According to officials, air pollution in Thailand has caused close to 200,000 hospital admissions this week, and Bangkok has been enveloped in a dangerous haze.
The capital city of Thailand, which is one of the most visited tourist destinations in the world and is home to an estimated 11 million people, has been covered in an awful yellow-gray haze of exhaust fumes from vehicles, industrial emissions, and agricultural fire smoke for days.
According to the public health ministry, air pollution has caused over 1.3 million illnesses in the country since the beginning of the year, with roughly 200,000 individuals being admitted to hospitals this week alone.
The ministry’s doctor, Kriangkrai Namthaisong, recommended pregnant women and children to stay inside on Wednesday.
He went on to say that anyone going outside should put on a good N95 anti-pollution mask.
City officials recommended individuals to work from home during a second pollution peak in late January and early February.
In the event that the situation worsened, the governor of Bangkok, Chadchart Sittipunt, who was elected last year on promises to enhance the city’s ecology, said they would not hesitate to issue another similar order.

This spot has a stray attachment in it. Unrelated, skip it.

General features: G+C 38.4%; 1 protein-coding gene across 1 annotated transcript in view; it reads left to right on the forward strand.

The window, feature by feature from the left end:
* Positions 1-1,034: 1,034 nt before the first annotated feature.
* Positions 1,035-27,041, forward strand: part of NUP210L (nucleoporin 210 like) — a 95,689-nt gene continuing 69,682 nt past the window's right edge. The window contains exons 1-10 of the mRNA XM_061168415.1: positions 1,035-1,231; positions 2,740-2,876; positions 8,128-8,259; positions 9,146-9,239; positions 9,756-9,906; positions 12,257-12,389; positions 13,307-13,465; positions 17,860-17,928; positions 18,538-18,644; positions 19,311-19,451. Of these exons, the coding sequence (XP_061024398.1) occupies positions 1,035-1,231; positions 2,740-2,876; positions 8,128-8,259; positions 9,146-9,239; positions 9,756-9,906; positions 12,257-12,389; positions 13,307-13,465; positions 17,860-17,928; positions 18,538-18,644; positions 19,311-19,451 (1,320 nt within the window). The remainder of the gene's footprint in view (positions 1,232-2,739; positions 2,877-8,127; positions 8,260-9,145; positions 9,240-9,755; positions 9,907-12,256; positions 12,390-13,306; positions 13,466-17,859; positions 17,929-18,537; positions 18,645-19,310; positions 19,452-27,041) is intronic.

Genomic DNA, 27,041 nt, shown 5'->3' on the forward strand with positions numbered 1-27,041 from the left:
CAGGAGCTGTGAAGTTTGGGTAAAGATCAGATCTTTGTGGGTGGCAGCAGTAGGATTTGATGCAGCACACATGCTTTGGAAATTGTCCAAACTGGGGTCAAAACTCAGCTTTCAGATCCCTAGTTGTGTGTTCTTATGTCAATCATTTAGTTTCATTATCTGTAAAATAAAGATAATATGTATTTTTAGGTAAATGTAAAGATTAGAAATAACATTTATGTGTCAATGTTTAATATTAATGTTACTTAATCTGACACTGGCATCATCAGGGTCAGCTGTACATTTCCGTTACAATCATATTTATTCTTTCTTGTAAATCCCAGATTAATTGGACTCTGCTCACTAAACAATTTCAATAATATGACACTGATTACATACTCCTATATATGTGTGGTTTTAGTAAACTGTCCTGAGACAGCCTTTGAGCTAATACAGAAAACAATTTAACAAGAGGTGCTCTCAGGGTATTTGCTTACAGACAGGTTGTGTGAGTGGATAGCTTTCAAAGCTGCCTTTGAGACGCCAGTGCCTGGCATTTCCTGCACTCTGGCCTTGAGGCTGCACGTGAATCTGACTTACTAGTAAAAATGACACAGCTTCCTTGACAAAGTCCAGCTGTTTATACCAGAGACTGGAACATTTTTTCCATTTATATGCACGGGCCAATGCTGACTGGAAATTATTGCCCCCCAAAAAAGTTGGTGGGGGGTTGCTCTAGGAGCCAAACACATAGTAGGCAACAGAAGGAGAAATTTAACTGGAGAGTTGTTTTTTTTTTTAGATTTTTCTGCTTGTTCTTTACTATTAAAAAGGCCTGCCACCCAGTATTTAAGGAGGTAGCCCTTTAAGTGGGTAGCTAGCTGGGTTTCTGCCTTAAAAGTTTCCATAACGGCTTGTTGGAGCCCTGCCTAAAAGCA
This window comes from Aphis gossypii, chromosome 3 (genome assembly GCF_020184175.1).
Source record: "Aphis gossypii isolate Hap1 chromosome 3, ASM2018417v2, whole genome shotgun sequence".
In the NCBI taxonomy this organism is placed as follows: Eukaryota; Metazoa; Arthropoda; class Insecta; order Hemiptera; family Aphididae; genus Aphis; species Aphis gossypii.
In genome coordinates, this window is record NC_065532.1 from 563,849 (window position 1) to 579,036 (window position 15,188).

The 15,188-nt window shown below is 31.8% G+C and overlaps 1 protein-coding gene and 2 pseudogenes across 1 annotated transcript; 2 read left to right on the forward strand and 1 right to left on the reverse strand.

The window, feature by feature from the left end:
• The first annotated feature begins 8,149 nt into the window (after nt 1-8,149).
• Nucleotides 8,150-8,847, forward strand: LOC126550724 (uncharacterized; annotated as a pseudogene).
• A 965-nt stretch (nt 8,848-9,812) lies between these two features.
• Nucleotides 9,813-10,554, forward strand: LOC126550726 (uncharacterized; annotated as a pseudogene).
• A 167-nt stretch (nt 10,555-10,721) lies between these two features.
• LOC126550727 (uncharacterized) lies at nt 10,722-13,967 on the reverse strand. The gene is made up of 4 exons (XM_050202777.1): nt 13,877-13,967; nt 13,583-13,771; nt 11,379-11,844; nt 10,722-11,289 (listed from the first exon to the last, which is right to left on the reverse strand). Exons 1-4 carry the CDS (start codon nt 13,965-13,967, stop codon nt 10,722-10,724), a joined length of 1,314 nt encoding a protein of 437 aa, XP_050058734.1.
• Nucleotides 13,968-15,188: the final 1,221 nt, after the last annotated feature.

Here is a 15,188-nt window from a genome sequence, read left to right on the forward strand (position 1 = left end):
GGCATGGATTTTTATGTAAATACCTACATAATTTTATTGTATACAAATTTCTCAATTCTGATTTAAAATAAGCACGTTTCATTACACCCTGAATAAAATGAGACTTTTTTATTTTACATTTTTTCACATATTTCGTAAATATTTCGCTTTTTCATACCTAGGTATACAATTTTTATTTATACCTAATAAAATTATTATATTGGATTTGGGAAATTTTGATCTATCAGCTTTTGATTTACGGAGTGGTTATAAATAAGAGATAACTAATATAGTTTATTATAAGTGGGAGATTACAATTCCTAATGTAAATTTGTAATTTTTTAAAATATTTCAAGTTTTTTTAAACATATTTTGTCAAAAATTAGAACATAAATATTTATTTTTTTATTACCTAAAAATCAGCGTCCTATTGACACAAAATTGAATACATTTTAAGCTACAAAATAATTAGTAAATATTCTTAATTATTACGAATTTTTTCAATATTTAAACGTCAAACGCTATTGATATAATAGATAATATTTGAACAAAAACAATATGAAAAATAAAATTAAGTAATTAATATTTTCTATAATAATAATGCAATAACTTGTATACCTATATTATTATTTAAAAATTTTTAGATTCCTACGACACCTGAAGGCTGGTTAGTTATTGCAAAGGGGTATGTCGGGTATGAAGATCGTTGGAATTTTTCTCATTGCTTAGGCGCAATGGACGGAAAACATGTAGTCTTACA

According to Aekvarunyoo Amrapala, who spoke to AFP, city-run nurseries have installed special “no dust rooms” with air purifiers to safeguard small children as well as checkpoints to monitor car emissions.
The most harmful PM2.5 particles, which are so small they can enter the bloodstream, were found in 50 Bangkok districts on Wednesday at unacceptable levels, according to the public health ministry, although on Thursday they were still significantly above WHO recommendations.
During the previous three days, most of Bangkok’s PM2.5 levels have been above safe levels, according to the government’s pollution control department.
In the northern city of Chiang Mai, which is located in an agricultural area where farmers burn crop stubble at this time of year, the situation was worse.
The well-known tourist destination was listed as the third-most polluted city in the world by monitoring company IQAir around noon (0500 GMT).
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